In 2017, the Guardian newspaper released its bombshell report “Bussed out” which detailed a strategy employed by American cities to “solve” their homelessness crises by literally bussing people to other communities. Two years later, a King County councilmember is trying to beef up one such program.
King County’s Reagan Dunn proposed putting $1 million behind a program called “Homeward Bound,” which aims to buy bus tickets for homeless people for “the purpose of family reunification.”
“For many of the homeless on our streets, Seattle has become a dead end, and approximately one in ten homeless people say that a ticket back to their family would enable them to get permanent housing,” Dunn wrote in a newsletter.
“The idea is controversial in King County, but I believe it’s a discussion our community should be having,” Dunn continued.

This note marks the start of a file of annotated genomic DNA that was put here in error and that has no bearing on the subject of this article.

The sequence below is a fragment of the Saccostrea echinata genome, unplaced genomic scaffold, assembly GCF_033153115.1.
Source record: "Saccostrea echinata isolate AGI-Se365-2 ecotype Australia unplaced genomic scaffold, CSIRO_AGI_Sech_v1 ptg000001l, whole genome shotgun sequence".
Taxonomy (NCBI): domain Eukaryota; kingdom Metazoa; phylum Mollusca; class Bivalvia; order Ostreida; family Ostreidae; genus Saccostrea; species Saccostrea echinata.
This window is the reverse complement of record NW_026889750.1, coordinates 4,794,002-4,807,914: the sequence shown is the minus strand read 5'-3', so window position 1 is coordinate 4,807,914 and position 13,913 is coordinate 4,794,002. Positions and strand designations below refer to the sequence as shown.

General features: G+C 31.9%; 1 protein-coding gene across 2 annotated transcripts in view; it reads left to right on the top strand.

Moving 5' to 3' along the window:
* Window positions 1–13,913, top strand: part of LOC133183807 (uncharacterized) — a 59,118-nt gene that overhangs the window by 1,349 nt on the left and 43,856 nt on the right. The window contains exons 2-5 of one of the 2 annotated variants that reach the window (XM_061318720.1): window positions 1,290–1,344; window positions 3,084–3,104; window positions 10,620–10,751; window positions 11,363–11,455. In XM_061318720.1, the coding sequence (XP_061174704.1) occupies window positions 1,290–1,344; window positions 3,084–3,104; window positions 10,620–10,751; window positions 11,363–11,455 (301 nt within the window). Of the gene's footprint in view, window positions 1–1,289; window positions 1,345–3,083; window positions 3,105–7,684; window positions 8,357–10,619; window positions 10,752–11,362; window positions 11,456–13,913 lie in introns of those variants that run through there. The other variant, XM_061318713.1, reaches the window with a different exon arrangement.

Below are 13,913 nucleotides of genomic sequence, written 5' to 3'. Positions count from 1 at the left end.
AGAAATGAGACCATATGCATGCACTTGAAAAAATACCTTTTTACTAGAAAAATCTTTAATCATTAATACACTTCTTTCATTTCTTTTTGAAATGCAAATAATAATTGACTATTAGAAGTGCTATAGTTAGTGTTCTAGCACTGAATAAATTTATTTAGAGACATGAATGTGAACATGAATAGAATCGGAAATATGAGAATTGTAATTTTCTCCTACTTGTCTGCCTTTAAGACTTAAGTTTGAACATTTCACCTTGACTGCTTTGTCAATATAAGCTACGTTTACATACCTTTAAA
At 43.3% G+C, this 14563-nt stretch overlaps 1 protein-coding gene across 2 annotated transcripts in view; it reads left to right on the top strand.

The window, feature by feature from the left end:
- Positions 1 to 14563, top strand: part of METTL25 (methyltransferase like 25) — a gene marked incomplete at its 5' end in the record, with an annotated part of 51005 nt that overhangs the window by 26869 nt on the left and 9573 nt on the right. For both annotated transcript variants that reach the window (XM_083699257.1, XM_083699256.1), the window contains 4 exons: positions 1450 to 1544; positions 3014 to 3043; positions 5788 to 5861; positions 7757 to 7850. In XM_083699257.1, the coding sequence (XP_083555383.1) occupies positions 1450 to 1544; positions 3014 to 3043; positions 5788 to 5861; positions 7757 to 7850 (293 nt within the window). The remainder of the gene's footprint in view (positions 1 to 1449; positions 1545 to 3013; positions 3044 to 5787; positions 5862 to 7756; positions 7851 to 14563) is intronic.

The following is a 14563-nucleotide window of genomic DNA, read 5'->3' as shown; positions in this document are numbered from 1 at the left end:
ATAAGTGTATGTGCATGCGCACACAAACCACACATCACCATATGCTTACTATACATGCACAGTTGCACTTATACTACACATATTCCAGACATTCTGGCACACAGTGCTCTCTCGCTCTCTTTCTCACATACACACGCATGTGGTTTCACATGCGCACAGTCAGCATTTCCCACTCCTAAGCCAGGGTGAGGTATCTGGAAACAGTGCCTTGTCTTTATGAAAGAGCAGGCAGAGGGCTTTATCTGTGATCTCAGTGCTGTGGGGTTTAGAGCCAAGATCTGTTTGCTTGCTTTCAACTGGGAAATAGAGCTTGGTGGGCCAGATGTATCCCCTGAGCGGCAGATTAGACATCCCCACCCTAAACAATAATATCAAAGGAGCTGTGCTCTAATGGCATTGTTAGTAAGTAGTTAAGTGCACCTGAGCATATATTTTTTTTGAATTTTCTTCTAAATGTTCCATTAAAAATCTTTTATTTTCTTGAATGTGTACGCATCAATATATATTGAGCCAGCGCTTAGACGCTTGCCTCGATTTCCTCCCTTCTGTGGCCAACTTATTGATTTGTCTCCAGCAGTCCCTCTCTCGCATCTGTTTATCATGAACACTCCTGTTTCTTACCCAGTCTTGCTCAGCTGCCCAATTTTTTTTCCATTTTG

What’s odd about the proposal isn’t its “controversial” nature, but the fact that King County already has one. Diversion funding provided by King County, Seattle, United Way of King County and private funders already fuels such a program “driven by the needs of the individual,” said Kira Zylstra, acting director of All Home King County, the coordinating organization around the homelessness response in the area.
Dunn’s proposal relies on a figure from the annual point-in-time count conducted in January, which found that 9 percent of people who completed a survey indicated that family reunification would help them.
Family reunification is one strategy to combat homelessness because it can reconnect people with their support networks.
Ashley Archibald is a Staff Reporter covering local government, policy and equity. Have a story idea? She can be can reached at ashleya (at) realchangenews (dot) org. Follow Ashley on Twitter @AshleyA_RC
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